I work out a whopping 5 minutes a day every other day (I try anyway. See Tim Ferris’, “The 4 Hour Body”. I wouldn’t make 10 minutes in a gym, because I have the attention span of a gnat and bore easily.)
I don’t watch or listen to sad, depressing, violent things. They take a tremendous toll on your mind and body. It’s a garbage in, garbage out thing. (Besides, I’m a sensitive builder…J)
When I am outside, I dress in layers, and wear a scarf, hat and gloves. I use Chapstick.
I try and see the glass as half full and constantly remind myself that we are all lucky to wake up in the morning. It gives me perspective and balance. I don’t stress about small stuff. I try to be pleasant, polite and courteous to everyone I meet, since I appreciate when I’m treated like that. I avoid negative people as much as possible.
I don’t complain and think complaining about anything without offering a solution is a waste of oxygen.
I try to laugh as much as I can, since it is infinitely better than crying.
Sandsters, I sincerely hope some of those thoughts help you in some way.
Back to building.
Repeat, Continuation & New Comment – Winter Building – Sometimes You Have to Just Wait…
Yes, you can pour flatwork when the temperature is at least 25 degrees Fahrenheit and rising – but this condition has to hold for at least 4-6 hours in order for the concrete to cure correctly. It cannot drop to 15 degrees at night.
However even when it is 25 degrees, you cannot do blockwork or parging without the risk that the mortar will freeze and you will wind up having to redo the entire job.
Flatwork is different from block work. With footings, garages or driveways, there is a greater volume of concrete, and often it is reinforced with rebar, which helps to avoid freezing and cracking. When you are setting concrete block, the mortar joint is only ¼” thick and is much more prone to freezing than flatwork. It is a depressing thing to see parging crumbling off the face of your new foundation.
The moral of the story is that sometimes you have to just wait – until it warms up and stops raining/snowing/sleeting etc.
(This comment is coming from someone who doesn’t like to wait for anything and thinks quite seriously that there is no earthly reason why work cannot occur 7 days a week between the hours of 7 and 7. I wouldn’t wait for an audience with the Pope for more than 10 minutes.)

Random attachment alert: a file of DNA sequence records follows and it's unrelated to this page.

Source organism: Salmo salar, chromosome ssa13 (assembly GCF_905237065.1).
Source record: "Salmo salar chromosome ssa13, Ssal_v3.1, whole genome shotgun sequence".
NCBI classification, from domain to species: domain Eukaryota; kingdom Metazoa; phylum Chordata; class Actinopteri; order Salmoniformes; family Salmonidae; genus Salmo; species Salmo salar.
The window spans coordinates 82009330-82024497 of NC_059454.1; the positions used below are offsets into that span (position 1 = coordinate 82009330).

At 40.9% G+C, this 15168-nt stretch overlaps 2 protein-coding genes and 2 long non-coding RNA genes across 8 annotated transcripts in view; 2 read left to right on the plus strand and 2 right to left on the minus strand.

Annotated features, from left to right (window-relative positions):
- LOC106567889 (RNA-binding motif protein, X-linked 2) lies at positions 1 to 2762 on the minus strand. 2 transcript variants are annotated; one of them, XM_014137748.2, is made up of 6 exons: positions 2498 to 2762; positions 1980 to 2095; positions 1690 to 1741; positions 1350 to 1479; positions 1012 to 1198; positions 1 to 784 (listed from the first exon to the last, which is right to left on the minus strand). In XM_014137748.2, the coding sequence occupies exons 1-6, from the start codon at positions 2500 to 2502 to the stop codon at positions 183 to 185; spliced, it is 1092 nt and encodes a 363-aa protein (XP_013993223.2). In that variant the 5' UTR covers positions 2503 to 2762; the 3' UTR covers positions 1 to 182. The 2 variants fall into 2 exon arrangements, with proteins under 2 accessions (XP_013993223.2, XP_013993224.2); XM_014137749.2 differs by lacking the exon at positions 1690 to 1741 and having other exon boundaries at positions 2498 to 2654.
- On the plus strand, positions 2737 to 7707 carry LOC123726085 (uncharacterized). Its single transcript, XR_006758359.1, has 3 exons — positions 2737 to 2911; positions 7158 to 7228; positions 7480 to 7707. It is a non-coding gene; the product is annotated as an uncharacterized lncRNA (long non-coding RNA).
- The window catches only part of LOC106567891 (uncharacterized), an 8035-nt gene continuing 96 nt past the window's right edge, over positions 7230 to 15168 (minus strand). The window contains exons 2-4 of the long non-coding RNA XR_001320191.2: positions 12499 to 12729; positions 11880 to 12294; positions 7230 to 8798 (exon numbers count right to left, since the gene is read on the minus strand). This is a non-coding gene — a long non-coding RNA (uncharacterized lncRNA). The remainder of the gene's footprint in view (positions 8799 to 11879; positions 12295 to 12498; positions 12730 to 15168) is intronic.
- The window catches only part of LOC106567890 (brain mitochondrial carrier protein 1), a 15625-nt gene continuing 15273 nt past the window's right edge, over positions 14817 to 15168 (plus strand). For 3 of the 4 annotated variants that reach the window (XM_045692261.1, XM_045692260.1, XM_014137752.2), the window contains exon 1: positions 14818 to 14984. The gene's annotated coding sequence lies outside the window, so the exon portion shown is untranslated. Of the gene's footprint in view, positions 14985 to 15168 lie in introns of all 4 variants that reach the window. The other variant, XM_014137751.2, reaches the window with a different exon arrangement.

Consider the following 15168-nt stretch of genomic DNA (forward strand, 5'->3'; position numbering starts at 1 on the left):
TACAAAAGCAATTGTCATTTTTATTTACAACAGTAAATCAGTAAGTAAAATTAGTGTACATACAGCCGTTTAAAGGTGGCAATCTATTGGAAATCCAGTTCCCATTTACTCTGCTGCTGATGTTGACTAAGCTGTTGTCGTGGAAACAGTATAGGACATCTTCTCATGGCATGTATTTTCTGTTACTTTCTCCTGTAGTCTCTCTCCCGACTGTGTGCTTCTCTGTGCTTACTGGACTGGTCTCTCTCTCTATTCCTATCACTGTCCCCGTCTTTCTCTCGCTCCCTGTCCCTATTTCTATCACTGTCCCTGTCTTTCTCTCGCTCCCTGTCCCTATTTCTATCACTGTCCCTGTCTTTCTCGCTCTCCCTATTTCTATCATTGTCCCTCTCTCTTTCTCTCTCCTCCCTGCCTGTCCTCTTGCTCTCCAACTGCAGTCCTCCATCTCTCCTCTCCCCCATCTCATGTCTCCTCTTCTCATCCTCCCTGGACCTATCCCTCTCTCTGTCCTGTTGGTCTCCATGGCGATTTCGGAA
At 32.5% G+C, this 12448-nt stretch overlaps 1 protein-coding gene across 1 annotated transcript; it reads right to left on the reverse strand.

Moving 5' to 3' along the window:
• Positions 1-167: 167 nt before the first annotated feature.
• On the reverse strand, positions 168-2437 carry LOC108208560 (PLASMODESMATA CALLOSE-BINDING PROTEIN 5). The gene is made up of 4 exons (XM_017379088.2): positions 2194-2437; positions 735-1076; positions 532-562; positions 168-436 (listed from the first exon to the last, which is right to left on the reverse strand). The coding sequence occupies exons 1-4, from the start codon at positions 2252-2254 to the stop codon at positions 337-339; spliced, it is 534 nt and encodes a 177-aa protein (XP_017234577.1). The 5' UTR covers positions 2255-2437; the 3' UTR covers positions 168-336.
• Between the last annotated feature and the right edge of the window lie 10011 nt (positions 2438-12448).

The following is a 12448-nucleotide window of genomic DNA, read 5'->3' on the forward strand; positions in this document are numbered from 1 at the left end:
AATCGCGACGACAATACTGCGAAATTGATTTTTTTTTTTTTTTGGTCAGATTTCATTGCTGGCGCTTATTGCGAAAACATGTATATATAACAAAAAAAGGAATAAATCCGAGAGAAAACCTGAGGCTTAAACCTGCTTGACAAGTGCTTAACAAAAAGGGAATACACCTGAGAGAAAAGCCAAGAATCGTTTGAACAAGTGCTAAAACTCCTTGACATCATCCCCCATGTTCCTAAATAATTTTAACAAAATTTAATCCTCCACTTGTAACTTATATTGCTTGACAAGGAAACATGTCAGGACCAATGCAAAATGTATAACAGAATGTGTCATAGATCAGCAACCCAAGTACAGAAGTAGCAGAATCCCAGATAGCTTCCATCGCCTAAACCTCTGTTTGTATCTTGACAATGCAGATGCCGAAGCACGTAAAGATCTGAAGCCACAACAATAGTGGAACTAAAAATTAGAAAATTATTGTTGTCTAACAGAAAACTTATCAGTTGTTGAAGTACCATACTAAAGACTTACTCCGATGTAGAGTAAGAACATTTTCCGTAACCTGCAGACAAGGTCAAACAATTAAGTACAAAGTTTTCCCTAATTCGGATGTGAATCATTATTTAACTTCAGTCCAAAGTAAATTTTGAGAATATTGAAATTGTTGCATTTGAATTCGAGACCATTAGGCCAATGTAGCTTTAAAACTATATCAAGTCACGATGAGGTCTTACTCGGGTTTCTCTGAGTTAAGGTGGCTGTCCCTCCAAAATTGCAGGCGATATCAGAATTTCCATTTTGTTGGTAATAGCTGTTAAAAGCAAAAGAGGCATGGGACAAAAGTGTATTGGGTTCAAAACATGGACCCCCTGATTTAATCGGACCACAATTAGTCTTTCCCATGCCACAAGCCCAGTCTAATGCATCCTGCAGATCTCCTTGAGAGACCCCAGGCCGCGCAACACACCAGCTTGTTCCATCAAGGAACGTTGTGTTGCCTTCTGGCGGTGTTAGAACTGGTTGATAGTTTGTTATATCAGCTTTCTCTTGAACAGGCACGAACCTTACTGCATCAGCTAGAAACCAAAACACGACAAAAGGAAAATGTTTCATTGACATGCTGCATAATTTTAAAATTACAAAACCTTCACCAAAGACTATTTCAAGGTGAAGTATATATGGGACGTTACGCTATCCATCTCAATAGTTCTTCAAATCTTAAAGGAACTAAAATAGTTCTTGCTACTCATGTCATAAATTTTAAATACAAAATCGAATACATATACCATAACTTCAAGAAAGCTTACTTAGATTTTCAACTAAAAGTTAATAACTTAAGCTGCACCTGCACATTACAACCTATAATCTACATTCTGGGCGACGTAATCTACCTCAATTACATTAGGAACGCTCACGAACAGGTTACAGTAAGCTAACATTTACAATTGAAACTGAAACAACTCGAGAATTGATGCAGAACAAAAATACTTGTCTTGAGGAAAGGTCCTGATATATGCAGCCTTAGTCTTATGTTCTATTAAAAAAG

Winter weather conditions are one case where brute force and insistence upon bending the laws of the universe not only don’t avail you of any advantage, but needlessly tire you and deplete your resources.
Electric Reconnection – repeat – reference: For a comprehensive understandable explanation about how exactly your electric is reconnected to your house, and what you have to do to make it happen, read the last blog from 12/13/14. There is a page that details everything.
New development: Dream Homes Mobile Web Site is Now Live!!
You can log onto www.dreamhomesltd.com from your mobile device and see a mobile site tailored to a smaller screen. Yay! Only took us 6 months to get it working, but we finally got there. Moving once again on the wings of fleeting snails, we are!
Repeat – Reminder: Start your design work now to be in for summer 2015. If you haven’t started your design work, you’re just about cutting it too tight at this point to be in for summer. If that’s your goal, call us so we can help you make that happen. If you want to get your house finished by summer, and still take advantage of cheap winter rentals at the beach, you have to get started now.
If you have your design work done and RREM under control, what are you waiting for to get started??
Worst Town at the Shore Aware & Winter Delays: Well we’re in it Sandsters (winter that is). As if there aren’t enough challenges roofing, siding, framing, pouring concrete or doing earth work when the planet seems like we’re entering the next ice age, we have the Jersey Shore building departments, which have been consistently awful across the board.
This week, the winner for Worst Township at the Shore goes to Brick Township, hands down. They are far and away at the top of the list of the worst townships I have ever had the misfortune to work in.
(Lest you think I make that statement lightly, since 1993, I have built over 1600 single and multi-family homes as well as a number of commercial buildings in 8 counties and 40 municipalities throughout NJ. I speak from direct knowledge –not theory or conjecture.)
Honorable Mention and First Runner Up goes to Little Egg, but we’ll cover them next blog.
In my humble opinion, 75% of the Brick Building Bureaucrats (BBB) should be fired immediately (the 25% that are good are all inspectors by the way, not paper pushers). Everyone else is an impediment to progress, and takes great joy in slowing the process as much as possible at every juncture. BBB’s routinely interpret the building code as they see fit, with little regard for the actual code. They are nasty and uncooperative, act as if they are doing all of us a tremendous favor by performing their jobs and have invented and implement a plethora of rules as byzantine and ineffective as the US tax code.